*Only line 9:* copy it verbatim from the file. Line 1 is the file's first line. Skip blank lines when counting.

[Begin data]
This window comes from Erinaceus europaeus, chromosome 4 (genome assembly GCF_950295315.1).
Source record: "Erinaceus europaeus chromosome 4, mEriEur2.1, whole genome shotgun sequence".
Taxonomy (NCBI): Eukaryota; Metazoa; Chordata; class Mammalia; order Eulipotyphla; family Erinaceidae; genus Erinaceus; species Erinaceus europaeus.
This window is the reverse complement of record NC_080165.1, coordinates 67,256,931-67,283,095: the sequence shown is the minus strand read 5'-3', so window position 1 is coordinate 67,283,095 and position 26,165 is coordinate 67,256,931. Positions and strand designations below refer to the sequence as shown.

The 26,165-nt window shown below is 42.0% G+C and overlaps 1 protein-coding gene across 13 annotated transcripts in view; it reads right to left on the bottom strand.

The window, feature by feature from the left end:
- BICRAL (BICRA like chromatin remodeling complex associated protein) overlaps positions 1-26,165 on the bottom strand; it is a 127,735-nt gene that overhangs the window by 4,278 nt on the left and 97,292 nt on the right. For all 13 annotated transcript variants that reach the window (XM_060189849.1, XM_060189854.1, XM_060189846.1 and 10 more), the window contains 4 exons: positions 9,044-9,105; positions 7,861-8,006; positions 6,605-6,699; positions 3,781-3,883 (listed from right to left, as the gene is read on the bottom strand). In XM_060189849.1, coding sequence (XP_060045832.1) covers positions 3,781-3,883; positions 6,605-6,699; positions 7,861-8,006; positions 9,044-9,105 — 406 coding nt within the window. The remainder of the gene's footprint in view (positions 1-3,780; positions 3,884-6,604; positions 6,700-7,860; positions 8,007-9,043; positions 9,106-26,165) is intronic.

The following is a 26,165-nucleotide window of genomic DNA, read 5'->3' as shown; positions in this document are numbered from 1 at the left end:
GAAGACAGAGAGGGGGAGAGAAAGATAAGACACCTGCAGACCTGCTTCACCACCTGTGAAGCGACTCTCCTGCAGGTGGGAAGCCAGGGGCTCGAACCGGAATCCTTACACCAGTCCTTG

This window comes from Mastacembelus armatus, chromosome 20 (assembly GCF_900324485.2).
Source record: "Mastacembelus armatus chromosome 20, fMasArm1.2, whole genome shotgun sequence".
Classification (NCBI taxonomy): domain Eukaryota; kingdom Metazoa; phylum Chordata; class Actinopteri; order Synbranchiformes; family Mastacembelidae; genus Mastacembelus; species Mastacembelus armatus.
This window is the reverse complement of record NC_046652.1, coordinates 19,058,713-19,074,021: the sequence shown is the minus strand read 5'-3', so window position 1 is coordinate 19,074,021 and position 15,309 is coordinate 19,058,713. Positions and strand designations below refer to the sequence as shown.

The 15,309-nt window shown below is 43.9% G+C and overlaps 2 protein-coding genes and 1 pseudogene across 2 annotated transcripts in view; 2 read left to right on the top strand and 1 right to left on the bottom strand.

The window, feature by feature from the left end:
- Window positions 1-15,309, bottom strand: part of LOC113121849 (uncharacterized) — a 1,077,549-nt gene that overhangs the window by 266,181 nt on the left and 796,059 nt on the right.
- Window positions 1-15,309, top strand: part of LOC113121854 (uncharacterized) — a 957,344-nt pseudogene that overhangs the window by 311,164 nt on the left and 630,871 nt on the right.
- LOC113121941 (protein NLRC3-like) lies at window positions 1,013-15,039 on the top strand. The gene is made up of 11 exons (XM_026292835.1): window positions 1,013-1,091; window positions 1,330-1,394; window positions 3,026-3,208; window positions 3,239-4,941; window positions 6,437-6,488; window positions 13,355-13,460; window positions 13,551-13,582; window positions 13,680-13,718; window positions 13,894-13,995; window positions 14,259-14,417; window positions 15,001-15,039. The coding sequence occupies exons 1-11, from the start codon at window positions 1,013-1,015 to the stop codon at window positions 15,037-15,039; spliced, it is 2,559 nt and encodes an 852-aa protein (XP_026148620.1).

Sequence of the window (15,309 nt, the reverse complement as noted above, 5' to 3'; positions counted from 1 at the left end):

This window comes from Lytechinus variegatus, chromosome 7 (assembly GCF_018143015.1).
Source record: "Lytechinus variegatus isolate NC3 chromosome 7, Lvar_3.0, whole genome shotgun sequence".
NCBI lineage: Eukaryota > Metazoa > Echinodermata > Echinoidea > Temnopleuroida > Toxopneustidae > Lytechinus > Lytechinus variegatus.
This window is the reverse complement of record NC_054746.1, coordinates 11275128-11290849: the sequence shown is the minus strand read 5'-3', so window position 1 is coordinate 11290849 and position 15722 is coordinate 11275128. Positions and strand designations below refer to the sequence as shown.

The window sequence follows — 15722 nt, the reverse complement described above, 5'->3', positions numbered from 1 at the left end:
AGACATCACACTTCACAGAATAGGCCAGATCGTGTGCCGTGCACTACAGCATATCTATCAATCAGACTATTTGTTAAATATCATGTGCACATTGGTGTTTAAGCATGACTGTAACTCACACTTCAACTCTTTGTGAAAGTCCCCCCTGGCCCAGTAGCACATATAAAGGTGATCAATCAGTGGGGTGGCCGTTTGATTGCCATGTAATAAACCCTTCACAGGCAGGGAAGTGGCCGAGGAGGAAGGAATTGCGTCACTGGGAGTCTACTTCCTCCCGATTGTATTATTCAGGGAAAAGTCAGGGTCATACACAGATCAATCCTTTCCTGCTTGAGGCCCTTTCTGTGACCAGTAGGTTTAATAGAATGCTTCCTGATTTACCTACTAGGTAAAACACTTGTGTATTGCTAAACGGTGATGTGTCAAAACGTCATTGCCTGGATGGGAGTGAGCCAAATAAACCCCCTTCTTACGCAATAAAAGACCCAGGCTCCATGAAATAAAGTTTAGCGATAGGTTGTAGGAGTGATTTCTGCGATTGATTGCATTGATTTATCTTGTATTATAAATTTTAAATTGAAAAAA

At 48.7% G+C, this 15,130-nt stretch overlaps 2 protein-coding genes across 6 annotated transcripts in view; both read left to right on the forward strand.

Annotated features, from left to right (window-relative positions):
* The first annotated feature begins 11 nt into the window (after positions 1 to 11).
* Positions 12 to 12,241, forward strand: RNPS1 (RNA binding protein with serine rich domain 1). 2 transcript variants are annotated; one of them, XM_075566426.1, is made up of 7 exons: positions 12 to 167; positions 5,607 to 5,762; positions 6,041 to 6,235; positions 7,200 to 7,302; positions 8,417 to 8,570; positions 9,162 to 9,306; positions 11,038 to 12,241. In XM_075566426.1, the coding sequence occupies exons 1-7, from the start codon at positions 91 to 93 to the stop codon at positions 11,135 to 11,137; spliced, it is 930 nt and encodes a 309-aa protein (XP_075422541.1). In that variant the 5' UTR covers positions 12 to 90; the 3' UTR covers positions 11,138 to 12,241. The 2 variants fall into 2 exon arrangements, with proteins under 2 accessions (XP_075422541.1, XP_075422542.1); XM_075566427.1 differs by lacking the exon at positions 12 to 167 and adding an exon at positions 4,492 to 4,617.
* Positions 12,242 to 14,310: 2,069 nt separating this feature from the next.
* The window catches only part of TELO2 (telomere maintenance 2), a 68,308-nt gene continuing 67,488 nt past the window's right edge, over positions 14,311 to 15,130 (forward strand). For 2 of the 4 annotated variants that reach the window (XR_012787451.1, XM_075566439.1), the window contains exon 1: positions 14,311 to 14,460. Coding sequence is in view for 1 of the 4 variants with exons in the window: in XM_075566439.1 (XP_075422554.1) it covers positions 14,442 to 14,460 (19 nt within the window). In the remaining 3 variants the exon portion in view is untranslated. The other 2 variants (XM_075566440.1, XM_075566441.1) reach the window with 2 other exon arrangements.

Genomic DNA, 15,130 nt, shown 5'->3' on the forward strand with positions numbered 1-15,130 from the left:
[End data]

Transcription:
GAAGACAGAGAGGGGGAGAGAAAGATAAGACACCTGCAGACCTGCTTCACCACCTGTGAAGCGACTCTCCTGCAGGTGGGAAGCCAGGGGCTCGAACCGGAATCCTTACACCAGTCCTTG